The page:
Here's the third in a series of 'expanded liner notes' for our new CD, The Joyful Hour. The response to this project has been great, and we hope you continue to enjoy getting more information about what we played, how, and why!
First, the actual liner notes from the album:
‘Church Hill’ comes to us from The Goodman Collection (#275), where it is transcribed as part of a ‘descriptive piece’ commemorating the Battle of Knocknanuss in 1647. The second tune is a beloved and intricate classic, ‘The Monaghan Jig’. Kieran’s and Liz’s version combines elements from various sources, including pipers Patsy Touhey and Gay McKeon, and Cape Breton fiddlers Winston ‘Scotty’ Fitzgerald and Joe Cormier.
Expanded notes, from Kieran:
Church Hill: It has become somewhat fashionable in certain circles over the last couple of years to express fatigue over the amount of tunes from The Goodman Collection that have made their way onto recordings; the complaint is along the lines of ‘enough Goodman already’. I understand that sentiment only up to a point. On the one hand, I can see that it can seem a bit like mere novelty-hunting to extract tunes from Goodman merely for the sake of doing so, while there are so many good tunes already in circulation. This is an especial pitfall for those who (to paraphrase H. W. Fowler) would go tune-fowling with a blunderbuss: there is inarguably plenty of chaff among the good wheat in Goodman.
However, I really believe that for the discerning practitioner of Irish traditional music, there are to be found in Goodman plenty of wonderful forgotten melodies that deserve a hearing, and plenty of refreshing older versions of tunes that we still play in the aural tradition today. I hope you'll agree that this version of Church Hill is worth a re-airing. For me, it meets all the requirements of what we would call ‘a piping tune’; that is, a tune that lays out beautifully and relatively handily on the chanter, and shows the uilleann pipes at their characteristic best. The tune is a three-parter in Goodman. We have taken the liberty of playing it in the format AABB–AABBCC–AABBCC.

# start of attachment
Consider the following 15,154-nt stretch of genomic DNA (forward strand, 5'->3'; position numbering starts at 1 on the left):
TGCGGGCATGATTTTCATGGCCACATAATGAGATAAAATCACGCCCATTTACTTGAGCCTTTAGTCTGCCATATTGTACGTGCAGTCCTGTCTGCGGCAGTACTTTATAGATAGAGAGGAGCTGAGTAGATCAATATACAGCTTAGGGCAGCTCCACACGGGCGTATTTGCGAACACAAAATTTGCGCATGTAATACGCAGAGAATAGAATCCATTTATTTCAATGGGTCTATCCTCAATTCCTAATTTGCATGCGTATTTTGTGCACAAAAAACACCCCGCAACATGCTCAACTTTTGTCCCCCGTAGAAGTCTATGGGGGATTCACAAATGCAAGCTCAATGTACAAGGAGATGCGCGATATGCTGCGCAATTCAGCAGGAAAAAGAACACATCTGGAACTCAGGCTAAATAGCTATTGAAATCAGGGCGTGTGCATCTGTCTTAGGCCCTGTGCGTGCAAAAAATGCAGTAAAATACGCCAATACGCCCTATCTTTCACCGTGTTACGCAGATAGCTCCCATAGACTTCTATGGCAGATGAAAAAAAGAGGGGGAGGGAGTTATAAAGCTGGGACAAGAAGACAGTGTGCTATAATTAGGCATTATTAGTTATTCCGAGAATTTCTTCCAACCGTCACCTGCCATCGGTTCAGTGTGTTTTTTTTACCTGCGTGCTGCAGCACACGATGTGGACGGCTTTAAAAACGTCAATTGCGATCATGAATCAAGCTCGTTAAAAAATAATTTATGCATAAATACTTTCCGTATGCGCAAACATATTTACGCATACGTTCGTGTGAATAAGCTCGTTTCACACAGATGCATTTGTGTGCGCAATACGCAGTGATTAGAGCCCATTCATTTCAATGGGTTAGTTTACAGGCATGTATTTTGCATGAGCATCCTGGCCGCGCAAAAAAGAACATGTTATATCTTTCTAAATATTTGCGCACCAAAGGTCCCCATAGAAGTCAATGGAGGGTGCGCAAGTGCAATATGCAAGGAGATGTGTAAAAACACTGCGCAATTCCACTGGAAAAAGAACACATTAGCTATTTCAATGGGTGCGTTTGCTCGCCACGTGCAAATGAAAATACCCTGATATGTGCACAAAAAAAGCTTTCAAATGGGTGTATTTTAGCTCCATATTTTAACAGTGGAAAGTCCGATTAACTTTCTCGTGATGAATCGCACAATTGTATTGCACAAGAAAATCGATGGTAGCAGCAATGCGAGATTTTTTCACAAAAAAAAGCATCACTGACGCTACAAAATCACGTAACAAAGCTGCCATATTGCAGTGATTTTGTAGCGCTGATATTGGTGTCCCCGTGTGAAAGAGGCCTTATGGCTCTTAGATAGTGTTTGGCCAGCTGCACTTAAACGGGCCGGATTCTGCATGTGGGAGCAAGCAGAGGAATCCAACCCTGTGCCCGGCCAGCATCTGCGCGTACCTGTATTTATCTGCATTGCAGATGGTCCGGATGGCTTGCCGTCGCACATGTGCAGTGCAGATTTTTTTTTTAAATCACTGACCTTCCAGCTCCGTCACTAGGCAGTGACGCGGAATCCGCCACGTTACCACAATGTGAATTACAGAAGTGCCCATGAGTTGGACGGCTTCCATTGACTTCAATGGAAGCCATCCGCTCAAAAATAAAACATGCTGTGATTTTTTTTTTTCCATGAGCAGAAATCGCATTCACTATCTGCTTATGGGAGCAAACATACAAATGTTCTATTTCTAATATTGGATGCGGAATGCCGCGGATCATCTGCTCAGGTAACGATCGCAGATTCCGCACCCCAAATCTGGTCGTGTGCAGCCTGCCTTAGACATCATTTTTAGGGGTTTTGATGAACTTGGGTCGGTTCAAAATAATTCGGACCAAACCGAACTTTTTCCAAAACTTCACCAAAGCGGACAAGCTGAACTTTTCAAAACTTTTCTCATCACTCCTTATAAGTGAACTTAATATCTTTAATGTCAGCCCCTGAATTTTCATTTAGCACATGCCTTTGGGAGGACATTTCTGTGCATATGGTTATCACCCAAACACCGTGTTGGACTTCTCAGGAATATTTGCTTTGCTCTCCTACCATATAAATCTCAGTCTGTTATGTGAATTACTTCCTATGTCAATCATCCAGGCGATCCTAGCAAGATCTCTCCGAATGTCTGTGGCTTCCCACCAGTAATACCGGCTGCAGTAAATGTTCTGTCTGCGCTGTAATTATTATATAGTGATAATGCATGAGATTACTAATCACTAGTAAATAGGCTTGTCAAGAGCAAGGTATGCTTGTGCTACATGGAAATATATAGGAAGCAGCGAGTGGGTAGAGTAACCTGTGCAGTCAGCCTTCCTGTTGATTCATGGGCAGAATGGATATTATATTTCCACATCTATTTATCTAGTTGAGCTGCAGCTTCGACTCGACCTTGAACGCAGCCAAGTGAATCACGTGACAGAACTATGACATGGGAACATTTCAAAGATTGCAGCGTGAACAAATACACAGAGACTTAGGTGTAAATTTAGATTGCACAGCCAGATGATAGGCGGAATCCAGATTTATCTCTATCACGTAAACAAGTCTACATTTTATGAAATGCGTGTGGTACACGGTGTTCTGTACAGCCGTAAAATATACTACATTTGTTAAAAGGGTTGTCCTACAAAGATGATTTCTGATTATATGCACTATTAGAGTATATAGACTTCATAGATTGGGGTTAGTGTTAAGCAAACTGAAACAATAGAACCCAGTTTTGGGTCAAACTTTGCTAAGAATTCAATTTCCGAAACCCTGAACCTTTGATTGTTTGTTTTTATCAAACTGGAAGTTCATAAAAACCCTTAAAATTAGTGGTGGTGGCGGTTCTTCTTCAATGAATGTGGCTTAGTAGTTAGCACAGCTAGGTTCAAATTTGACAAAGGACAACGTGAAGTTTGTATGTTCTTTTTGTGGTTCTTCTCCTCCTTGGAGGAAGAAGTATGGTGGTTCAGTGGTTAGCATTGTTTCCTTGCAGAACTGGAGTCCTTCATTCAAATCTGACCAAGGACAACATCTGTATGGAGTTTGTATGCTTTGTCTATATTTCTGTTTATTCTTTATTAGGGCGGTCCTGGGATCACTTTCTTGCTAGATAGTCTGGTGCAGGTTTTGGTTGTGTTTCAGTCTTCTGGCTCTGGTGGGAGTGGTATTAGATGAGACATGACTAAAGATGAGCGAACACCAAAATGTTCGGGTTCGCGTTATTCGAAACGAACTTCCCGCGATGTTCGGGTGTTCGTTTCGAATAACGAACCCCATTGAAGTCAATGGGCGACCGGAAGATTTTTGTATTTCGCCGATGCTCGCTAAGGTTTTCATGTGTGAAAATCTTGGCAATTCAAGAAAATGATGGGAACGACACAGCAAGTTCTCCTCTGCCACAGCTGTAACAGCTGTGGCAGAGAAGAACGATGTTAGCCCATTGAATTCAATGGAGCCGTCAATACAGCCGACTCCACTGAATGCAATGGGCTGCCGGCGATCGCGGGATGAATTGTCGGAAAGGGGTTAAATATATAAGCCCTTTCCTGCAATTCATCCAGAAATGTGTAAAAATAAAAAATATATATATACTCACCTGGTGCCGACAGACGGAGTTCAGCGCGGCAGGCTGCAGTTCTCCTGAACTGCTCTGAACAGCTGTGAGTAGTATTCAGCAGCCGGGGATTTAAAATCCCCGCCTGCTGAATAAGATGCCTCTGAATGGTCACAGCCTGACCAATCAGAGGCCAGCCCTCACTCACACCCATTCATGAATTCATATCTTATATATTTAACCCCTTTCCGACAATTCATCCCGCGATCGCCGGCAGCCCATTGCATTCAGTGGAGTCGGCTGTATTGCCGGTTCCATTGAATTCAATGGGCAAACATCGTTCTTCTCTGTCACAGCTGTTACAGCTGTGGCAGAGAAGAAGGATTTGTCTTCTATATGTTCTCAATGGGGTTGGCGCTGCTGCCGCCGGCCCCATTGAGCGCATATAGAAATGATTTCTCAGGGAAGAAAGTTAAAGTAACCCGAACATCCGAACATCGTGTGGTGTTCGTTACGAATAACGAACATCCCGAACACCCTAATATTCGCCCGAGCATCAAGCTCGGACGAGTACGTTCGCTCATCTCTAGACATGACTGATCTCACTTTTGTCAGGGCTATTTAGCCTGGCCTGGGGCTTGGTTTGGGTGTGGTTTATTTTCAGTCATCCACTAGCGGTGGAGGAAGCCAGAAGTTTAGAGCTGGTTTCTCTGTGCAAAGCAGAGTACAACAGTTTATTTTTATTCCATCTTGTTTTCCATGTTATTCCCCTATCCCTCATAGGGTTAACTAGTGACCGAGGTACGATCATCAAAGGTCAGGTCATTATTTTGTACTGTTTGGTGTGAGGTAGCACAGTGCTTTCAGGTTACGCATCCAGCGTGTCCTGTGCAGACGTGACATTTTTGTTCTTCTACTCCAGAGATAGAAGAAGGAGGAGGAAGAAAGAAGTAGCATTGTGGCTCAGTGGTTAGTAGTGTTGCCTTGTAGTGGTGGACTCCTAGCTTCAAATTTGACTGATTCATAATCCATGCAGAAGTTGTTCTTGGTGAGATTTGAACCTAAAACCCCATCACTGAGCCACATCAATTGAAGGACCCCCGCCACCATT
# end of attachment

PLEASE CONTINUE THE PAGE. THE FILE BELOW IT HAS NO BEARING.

The Monaghan Jig: We placed this jig with Church Hill for a couple of reasons. First, it makes a good contrast with the modal melodic austerity of Church Hill. Also, Liz and I had been messing around with this intricate tune and various variations thereupon for some time, so it was very much on our minds when we came to select material for this CD. I suppose The Monaghan Jig could be referred to as one of the ‘big jigs’. It’s got four parts, and there is something meaty and substantial about it, for sure. I believe it was first printed by Nathaniel Gow in Scotland in 1809, and then it appears in the O’Neill collections. The Sligo fiddle player Michael Coleman recorded it in the early 1920s, and he has been erroneously credited with having written the fourth part. I was thrilled about ten years ago when, while sitting in his kitchen on the south side of Chicago, Kevin Henry played me the newly rediscovered cylinder recording of Patsy Touhey playing it in the very early 20th century, complete with fourth part.
We state in the liner notes that our version comes from various sources, both Irish and Cape Breton. Some of the more pyrotechnical bits of fingering and phrasing (for example, around 1:26 or 2:57), as well as the rather dramatic runs up to the high Ds (around 3:42 and 3:50) are pure thefts from Patsy Touhey. A lot has been made of Touhey’s staccato fingerings, ‘backstitching’, ornamentation, and the like. But I am equally, if not more, fascinated by how he articulated eighth notes: always with great clarity, fullness, and precision. He also played around with timing and rhythm within bars, stealing time from one note here, adding time to another there. We tried to include some of those little ‘leans’ in our rendition of the jig. (You can hear Patsy Touhey playing this tune here, thanks to the Ward Irish Music Archives in Milwaukee.)
To get a sense of how this jig gets a bit of Cape Breton flavor, here's a link to the late gentleman Joe Cormier playing it, from his (1977?) LP, 'The Dances Down Home'.
He calls it 'The Chéticamp Jig', after his hometown, an Acadian village in northern Inverness County, Cape Breton, and near where Liz and I spend time every year, for many, many years now. I have no doubt that Joe got this tune from Winston 'Scotty' Fitzgerald, who, like Joe, played it in three parts. I have an amazing 1953 reel-to-reel of Winston playing this jig at The Greenville Cafe in the Dudley Street area of Boston. The dancey, forward-propelling rhythm in both their renditions of this jig is worthy of a lifetime's study and enjoyment. Amazing jig playing…